They say that necessity is the mother of invention. Like many, I had my daughter Bryce while also working at a pretty intense, full-time job (I was a magazine publisher at the time). For so many working parents, success means maximizing the time we have and cramming in as much productivity as possible. In our house, that was mealtime. Coming home from work knowing that our kid was going to sleep in 2.5 hours meant that cooking dinner was our biggest opportunity for connection … not just the eating, but the making. Suddenly, the kitchen took on a much deeper meaning.
Before she could walk, I would sit her in her high chair and cook dinner while she watched (and cheered, or jeered, me on). When she was old enough to hold a rubber spatula, I put one in her hand. Soon after, she had her own play kitchen next to our refrigerator, then graduated to an “apprenticeship” using real ingredients—she loved to stir and mix anything I gave her. As she got older, she wanted to contribute more and more to the process, and cooking together became our thing.
If we had a one-room kitchen dwelling to live in for the rest of her childhood, we could raise a good, compassionate human just through the act of cooking together.
We’ve certainly experienced fails. At the age of 3, she reached up and touched the burner on our ceramic stovetop (it was off but still hot). Luckily for her and her parents, children heal at reptilian speed. She wasn’t physically scarred, but it was hard to get back on the horse after that trip to the emergency room. It was a make-or-break moment, and I knew I had to let go of the guilt and teach her to get up and keep going. We prevailed.
A few years later, her second-grade teacher told me that she was falling behind in reading (I panicked). Her class had transitioned from picture books to chapter books and she wasn’t keen on giving up all the pictures (who could blame her?). To remedy this, I invited her to write a cookbook with me. Her eyes lit up, and off we went.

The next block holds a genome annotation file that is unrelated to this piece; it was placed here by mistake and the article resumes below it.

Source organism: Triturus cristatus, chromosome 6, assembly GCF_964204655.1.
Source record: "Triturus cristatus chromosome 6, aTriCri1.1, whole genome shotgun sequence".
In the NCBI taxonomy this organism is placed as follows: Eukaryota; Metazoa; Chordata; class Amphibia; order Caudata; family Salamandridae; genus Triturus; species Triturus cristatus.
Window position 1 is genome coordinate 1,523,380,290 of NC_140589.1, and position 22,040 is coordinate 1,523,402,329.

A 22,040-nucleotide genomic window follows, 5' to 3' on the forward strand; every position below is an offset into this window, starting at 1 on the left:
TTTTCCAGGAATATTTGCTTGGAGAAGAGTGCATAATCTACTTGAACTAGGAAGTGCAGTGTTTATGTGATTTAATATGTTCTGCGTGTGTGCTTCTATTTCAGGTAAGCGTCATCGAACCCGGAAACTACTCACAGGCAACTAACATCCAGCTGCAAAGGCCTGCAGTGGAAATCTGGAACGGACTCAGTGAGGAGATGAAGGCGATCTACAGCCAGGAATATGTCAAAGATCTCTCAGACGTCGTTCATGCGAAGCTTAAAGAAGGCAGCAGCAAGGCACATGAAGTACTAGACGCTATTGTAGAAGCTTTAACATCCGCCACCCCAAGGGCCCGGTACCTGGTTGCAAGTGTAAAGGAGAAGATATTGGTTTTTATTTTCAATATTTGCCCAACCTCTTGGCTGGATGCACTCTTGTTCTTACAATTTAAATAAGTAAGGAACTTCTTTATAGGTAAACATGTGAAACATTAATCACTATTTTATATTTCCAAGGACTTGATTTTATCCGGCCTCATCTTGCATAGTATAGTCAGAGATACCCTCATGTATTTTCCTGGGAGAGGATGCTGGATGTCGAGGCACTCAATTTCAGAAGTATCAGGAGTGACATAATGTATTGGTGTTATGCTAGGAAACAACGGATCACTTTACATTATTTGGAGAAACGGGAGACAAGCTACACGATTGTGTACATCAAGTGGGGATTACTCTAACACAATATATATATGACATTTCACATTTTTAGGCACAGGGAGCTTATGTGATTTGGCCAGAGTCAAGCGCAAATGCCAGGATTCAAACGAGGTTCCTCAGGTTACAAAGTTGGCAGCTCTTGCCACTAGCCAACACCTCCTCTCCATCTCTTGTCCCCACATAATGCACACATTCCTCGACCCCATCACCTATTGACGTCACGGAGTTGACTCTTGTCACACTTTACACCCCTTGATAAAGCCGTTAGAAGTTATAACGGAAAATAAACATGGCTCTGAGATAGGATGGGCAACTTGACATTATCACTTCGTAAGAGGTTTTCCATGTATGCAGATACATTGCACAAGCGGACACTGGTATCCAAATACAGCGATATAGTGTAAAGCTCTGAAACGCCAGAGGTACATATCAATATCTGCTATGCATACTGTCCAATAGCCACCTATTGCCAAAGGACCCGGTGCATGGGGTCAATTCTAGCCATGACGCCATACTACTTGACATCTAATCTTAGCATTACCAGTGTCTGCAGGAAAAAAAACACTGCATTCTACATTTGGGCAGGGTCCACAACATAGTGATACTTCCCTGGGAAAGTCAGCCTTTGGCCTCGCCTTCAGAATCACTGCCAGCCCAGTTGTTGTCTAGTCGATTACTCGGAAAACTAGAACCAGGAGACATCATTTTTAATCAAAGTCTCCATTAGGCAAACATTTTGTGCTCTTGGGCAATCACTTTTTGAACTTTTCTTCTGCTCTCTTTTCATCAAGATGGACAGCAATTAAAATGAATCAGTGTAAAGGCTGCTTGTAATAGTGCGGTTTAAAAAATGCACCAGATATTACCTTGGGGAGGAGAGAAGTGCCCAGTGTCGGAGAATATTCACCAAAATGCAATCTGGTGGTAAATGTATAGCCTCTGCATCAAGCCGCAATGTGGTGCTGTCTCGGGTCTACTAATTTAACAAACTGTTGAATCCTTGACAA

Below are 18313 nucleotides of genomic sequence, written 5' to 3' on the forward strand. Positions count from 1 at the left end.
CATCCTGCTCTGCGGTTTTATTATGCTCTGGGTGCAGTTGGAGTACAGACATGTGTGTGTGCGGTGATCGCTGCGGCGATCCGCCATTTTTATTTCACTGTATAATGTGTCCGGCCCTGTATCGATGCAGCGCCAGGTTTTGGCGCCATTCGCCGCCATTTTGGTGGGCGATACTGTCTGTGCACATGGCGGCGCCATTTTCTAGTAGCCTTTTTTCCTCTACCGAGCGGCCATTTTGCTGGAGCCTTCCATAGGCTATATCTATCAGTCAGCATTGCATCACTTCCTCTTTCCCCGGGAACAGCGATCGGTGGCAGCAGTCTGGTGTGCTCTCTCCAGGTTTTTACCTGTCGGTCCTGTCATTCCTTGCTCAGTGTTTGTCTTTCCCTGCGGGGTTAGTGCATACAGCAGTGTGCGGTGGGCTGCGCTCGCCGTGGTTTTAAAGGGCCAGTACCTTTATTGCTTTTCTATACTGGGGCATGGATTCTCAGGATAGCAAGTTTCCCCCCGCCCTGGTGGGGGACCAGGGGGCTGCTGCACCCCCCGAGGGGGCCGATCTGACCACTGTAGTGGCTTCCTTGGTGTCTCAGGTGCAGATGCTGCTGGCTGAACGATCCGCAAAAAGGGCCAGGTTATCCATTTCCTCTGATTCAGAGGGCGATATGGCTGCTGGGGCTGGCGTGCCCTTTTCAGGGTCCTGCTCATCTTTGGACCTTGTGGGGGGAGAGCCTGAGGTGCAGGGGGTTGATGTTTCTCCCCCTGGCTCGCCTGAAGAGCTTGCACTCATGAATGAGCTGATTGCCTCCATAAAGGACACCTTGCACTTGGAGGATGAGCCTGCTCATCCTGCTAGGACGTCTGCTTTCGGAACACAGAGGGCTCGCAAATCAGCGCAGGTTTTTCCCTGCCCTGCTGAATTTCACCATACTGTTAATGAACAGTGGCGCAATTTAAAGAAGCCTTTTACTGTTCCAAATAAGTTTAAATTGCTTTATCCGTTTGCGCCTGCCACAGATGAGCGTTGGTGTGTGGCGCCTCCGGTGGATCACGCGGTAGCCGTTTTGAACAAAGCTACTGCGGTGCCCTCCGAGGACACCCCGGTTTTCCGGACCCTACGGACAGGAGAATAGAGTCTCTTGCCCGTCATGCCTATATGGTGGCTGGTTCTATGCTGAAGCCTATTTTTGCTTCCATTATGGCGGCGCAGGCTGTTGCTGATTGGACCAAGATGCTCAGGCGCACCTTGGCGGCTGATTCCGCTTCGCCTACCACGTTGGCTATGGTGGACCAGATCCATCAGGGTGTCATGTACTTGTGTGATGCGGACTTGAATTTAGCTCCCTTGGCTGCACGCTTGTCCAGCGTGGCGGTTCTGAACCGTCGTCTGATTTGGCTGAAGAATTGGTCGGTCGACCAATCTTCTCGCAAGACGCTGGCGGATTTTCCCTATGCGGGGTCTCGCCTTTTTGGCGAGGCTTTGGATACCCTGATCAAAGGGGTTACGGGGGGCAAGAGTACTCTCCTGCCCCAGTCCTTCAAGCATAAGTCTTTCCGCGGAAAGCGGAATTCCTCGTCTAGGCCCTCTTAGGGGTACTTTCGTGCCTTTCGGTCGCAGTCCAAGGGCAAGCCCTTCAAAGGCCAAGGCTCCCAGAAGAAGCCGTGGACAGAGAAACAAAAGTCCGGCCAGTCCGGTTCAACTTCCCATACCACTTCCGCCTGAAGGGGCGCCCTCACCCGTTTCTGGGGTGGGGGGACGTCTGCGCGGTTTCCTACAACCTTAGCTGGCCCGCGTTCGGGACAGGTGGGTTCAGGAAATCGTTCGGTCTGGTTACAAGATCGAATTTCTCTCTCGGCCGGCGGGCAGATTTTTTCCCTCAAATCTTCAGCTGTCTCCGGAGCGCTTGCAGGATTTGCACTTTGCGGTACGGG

I bought a bunch of kid-oriented cookbooks for inspiration, but her interest in them was noticeably fleeting. They were too cutesy, and after all, she was used to cooking “grown-up” food. Then my copy of Mindy Segal’s (adult) cookbook Cookie Love arrived, and Bryce became acutely focused on it. She took it to bed with her and marked all the recipes she wanted to make, walking me through all of her favorite pages each night for weeks. She did the same with other adult cookbooks, which helped her transition to chapter books at school and at home. By offering her a challenge and letting her follow her curiosity, Bryce felt empowered and charted her own path to aptitude.
In that moment, I realized most of the cooking content available for kids is drastically underserving them in a number of ways. First, today’s kids have high expectations and know way more than we give them credit for, especially when it comes to food. Second, they’re not genetically predisposed to like only chicken fingers and grilled cheese (not that there’s anything wrong with these delicious things). The “kid food” we typically present to them is really limiting their palates, their world views and, increasingly, their health. (The Centers for Disease Control and Prevention estimates 17% percent of children under 19 are obese. That’s a whopping 12.7 million kids.)
Lastly, the one piece of dialogue that I felt was completely missing in the conversation relates to the social and emotional benefits of cooking with kids. I’ve often said, if we had a one-room kitchen dwelling to live in for the rest of her childhood, we could raise a good, compassionate human just through the act of cooking together. In our relatively short journey, she has tapped into her creativity and her independence. She understands her own tastes and limits. Through cooking, she nurtures those she cooks for and her own body and mind. She’s empowered.
There are many parents like me out there, working hard to be great for our children in the face of what feels like constant demand. The good news is, the opportunity for connection is right before us each day. It’s our hope that Little Sous inspires you to slow down, be present, and learn to be OK with a little mess in your kitchen once in a while.
And what’s more, we are humbled by the opportunity to support your children in their cooking journeys, with engaging classes, content, their very own magazine, plus monthly boxes full of kid-friendly tools and fun activities for the whole clan.
Families, we’re cheering you on.
Co Founder, Little Sous